At I Pour Life, we are working hard to celebrate 2020 graduates. This is not only because of the lack of ceremonies but because graduating from high school is an amazing accomplishment. It is certainly a milestone that deserves to be celebrated for foster youth.
On average, a high school graduate makes approximately $8,500 more per year than nongraduates. Foster youth would greatly benefit from this extra income. Many of them are navigating an independent lifestyle while aging out of government care, sometimes with little to no support. High school is also crucial for foster youth as it can introduce positive connections and be a source of stability. The 2018 National Factsheet on Educational Outcomes in Foster Care highlights the importance of high school for this population.
“When supported by strong practices and policies, positive school experiences can counteract the negative effects of abuse, neglect, separation, and lack of permanency experienced by the more than 400,000 U.S. children and youth in foster care.”
While there are many benefits to completing high school education, the road to the diploma isn’t easy. Many people simply aren’t aware of the unique challenges foster youth face when it comes to high school.
Challenges Foster Youth Face in School
The high school experience can be very challenging for foster youth. Many older foster youth live in residential, transitional, or independent living environments while attending high school. This may include attending a high school on-site at the residential facility or traveling to a local school. Because many older foster youths have been moved frequently, it is not uncommon for youth to have transferred to 3 or more high schools.
One challenge foster youth face is that they are frequently moved with different placements that disrupt their learning progression. Any move is disruptive, but in high school, it usually requires youth to go to credit recovery classes. They fall behind or their previous high school followed a different curriculum, making transitioning to a new school extra challenging.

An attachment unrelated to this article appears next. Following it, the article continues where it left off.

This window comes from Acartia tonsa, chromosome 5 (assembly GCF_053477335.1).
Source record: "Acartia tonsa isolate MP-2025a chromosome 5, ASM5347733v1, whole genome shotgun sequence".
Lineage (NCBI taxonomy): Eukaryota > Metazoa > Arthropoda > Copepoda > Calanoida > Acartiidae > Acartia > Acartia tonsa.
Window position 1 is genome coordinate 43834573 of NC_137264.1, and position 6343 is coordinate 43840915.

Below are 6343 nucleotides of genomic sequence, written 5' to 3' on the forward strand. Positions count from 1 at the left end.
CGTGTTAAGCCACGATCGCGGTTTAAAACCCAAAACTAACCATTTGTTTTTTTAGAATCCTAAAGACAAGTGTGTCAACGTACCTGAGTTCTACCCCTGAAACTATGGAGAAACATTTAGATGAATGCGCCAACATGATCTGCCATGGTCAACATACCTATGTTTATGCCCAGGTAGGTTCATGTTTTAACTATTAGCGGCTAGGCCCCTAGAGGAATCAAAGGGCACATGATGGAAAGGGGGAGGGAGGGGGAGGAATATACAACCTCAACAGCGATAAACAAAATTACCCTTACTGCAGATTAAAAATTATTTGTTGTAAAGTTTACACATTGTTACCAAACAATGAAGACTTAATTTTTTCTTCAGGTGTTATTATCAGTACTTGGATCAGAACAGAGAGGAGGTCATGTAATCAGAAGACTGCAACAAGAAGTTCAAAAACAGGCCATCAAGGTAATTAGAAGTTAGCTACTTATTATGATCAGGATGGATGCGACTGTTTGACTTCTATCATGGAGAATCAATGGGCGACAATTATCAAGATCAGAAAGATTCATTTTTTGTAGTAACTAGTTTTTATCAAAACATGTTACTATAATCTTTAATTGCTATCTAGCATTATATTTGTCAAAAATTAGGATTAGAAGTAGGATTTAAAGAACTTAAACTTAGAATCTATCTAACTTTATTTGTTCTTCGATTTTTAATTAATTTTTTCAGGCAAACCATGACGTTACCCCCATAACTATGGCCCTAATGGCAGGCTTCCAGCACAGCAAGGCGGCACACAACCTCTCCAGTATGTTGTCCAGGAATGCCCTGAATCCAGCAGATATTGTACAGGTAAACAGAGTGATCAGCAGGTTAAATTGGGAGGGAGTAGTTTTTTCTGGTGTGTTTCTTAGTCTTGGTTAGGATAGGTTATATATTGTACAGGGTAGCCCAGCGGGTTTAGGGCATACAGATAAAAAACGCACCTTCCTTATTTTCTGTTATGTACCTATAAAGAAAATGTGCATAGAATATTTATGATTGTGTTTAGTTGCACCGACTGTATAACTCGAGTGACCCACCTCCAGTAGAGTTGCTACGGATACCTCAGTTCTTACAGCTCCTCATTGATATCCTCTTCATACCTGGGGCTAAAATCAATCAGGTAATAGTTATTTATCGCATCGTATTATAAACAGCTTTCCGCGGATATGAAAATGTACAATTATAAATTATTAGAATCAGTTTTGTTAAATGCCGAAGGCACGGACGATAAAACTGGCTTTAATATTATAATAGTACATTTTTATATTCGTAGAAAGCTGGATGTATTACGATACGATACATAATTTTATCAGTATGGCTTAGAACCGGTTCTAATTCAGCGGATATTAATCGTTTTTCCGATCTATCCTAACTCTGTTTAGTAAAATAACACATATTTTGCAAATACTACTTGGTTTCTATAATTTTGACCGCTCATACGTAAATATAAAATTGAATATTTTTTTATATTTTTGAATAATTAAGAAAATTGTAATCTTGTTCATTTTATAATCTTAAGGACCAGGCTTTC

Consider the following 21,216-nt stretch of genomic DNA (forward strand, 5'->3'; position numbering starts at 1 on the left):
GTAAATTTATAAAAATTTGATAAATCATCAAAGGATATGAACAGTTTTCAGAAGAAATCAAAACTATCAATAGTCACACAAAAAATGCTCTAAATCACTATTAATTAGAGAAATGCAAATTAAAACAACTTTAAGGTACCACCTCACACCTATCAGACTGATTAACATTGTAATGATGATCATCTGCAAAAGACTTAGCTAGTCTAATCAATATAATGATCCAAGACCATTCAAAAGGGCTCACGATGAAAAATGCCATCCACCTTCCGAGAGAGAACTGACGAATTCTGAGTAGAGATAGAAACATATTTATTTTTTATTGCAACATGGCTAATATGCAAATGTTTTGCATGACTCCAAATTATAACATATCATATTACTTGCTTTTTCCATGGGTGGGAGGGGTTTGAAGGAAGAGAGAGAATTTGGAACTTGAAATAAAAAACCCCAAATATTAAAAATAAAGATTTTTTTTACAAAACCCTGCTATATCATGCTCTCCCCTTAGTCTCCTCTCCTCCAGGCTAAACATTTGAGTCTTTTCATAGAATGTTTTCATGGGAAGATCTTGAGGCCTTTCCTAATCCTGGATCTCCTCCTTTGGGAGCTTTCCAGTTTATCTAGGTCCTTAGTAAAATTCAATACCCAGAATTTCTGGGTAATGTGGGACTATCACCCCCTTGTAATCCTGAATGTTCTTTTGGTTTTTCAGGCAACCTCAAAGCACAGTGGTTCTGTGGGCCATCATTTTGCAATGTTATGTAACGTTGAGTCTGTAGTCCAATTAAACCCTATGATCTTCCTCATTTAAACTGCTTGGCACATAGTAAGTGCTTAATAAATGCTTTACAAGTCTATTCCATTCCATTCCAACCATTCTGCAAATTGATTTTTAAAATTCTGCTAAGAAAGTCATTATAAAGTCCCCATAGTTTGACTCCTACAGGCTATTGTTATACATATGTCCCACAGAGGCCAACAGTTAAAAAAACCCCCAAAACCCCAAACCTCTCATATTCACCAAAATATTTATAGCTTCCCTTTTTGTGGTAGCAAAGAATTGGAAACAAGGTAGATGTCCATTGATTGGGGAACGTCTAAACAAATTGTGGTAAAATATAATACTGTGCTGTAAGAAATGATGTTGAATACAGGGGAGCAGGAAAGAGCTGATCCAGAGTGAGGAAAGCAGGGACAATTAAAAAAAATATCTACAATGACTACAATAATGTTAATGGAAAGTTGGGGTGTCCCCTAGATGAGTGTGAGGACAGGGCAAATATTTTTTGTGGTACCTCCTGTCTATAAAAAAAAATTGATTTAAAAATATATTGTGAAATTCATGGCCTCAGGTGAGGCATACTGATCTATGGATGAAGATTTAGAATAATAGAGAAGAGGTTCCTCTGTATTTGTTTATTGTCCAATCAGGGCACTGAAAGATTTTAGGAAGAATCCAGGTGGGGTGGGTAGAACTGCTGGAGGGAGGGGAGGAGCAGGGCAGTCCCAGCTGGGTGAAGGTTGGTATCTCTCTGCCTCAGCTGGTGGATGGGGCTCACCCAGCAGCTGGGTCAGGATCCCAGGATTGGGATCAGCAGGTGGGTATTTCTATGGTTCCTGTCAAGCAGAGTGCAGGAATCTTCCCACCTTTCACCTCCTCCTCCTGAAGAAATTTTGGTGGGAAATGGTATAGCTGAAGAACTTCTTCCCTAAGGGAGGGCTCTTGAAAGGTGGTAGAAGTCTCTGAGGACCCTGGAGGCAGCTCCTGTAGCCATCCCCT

Another challenge is that older foster youth tend to have fewer to no social connections at high school. While many high schoolers look forward to the day they are no longer in school, they remain present and engaged because they have friends and social circles that give them a sense of belonging.
Older foster youth rarely have the social capital amongst their high school peers to have any incentive to stay. This can be compounded if they are held back a grade and then feel out of place with younger classmates. Without peer relational influences, they are more likely to drop out or fall behind.
Older foster youth face perhaps one of the most disheartening challenges to advancing in their education: statistical significance. Well documented research has shown that older foster youth have worse educational outcomes than even their low-income peers. By nature, this statistic is difficult to overcome.
What is I Pour Life Doing To Help?
I Pour Life’s LifeStrengths program works to assist older foster youth to overcome these challenges. Older foster youth experience the benefits of a positive, stable relationship that supports goal setting and achievement when they participate in LifeStrengths. The majority of older foster youth considered for the LifeStrengths program do not have any positive relationships in their life. As a result, the LifeStrengths LifeCoach often becomes the first person to build social capital in youth and expand their network of support.
We are grateful to the many friends who participated in the commencement video to celebrate the hard work of many inspiring graduates, especially the foster youth in the class of 2020. We are also grateful that this video was able to reach youth beyond our immediate I Pour Life family. This was thanks to outlets like Good Morning America for sharing the video and championing the success of foster youth. To our 2020 graduates: biggest congratulations